HealthDay News — As the National Football League continues to struggle with the health risks posed by concussions, a new HealthDay/Harris Poll finds that vast majorities of Americans say football teams need to do more to protect their players from head injuries.

The poll reveals that the public is now widely aware of the often-debilitating and sometimes deadly health problems facing many current and retired pro players — a controversy that’s the focus of a new Will Smith movie, Concussion, which premieres Christmas Day.

“There’s definitely an increase in concern for players at all levels,” said Dr Sharief Taraman, a pediatric neurologist at Children’s Hospital of Orange County, California. “Although it started with NFL players having these tragic outcomes, it’s trickled down to even the pediatric level.”

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The poll findings also suggest that the more a person knows about the concussion crisis, the more likely he or she wants to see action taken to protect players, Dr Taraman added.

According to the poll, both the general public and pro football fans in particular say football teams at all levels —from the pros to youth leagues — should:

  • Require players who suffer a head injury to take a set amount of time off from playing to recover (83% for the public, including 88% for football fans and 76% for non-fans).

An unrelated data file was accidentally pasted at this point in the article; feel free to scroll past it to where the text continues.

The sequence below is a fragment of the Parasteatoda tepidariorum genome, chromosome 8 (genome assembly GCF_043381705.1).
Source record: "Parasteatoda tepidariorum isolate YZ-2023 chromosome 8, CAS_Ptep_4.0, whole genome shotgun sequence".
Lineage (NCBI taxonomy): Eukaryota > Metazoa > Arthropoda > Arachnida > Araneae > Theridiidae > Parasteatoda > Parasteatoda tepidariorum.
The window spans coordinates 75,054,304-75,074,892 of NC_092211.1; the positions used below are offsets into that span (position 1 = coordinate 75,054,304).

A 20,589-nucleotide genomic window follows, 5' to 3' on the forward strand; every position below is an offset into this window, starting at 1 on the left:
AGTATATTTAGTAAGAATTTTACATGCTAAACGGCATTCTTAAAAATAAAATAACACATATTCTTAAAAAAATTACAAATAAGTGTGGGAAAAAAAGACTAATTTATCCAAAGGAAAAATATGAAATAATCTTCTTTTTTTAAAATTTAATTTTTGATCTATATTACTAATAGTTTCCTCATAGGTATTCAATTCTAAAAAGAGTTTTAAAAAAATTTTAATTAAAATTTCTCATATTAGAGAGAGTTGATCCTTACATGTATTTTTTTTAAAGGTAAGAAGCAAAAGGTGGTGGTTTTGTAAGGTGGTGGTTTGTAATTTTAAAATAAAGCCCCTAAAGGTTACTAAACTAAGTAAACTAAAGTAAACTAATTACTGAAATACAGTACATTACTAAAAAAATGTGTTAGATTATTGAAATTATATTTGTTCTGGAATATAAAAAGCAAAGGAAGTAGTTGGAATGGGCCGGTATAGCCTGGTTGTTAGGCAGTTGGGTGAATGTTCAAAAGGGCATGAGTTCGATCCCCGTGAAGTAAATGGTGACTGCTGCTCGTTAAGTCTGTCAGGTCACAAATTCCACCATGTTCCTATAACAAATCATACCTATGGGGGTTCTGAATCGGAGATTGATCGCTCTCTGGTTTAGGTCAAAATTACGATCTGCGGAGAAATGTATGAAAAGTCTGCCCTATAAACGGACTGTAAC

• Use a standardized test to determine if and when injured players can return to the field (82% for the general public; 88% for football fans and 74% for non-fans).

Americans also think that aggressive tackles that can lead to head injuries should be restricted in youth football (79% for the general public; 84% for football fans and 72% for non-fans).

A smaller majority also supports limiting aggressive tackles in pro football — about 3 out of every 5 people, across the board.

The NFL instituted rules in 2010 designed to limit head injuries, but the public is generally skeptical about whether those rules are working, the poll found.

Only 44% feel the new rules have been effective. However, football fans are more likely than non-fans to say the new rules are working — 57% versus 26%.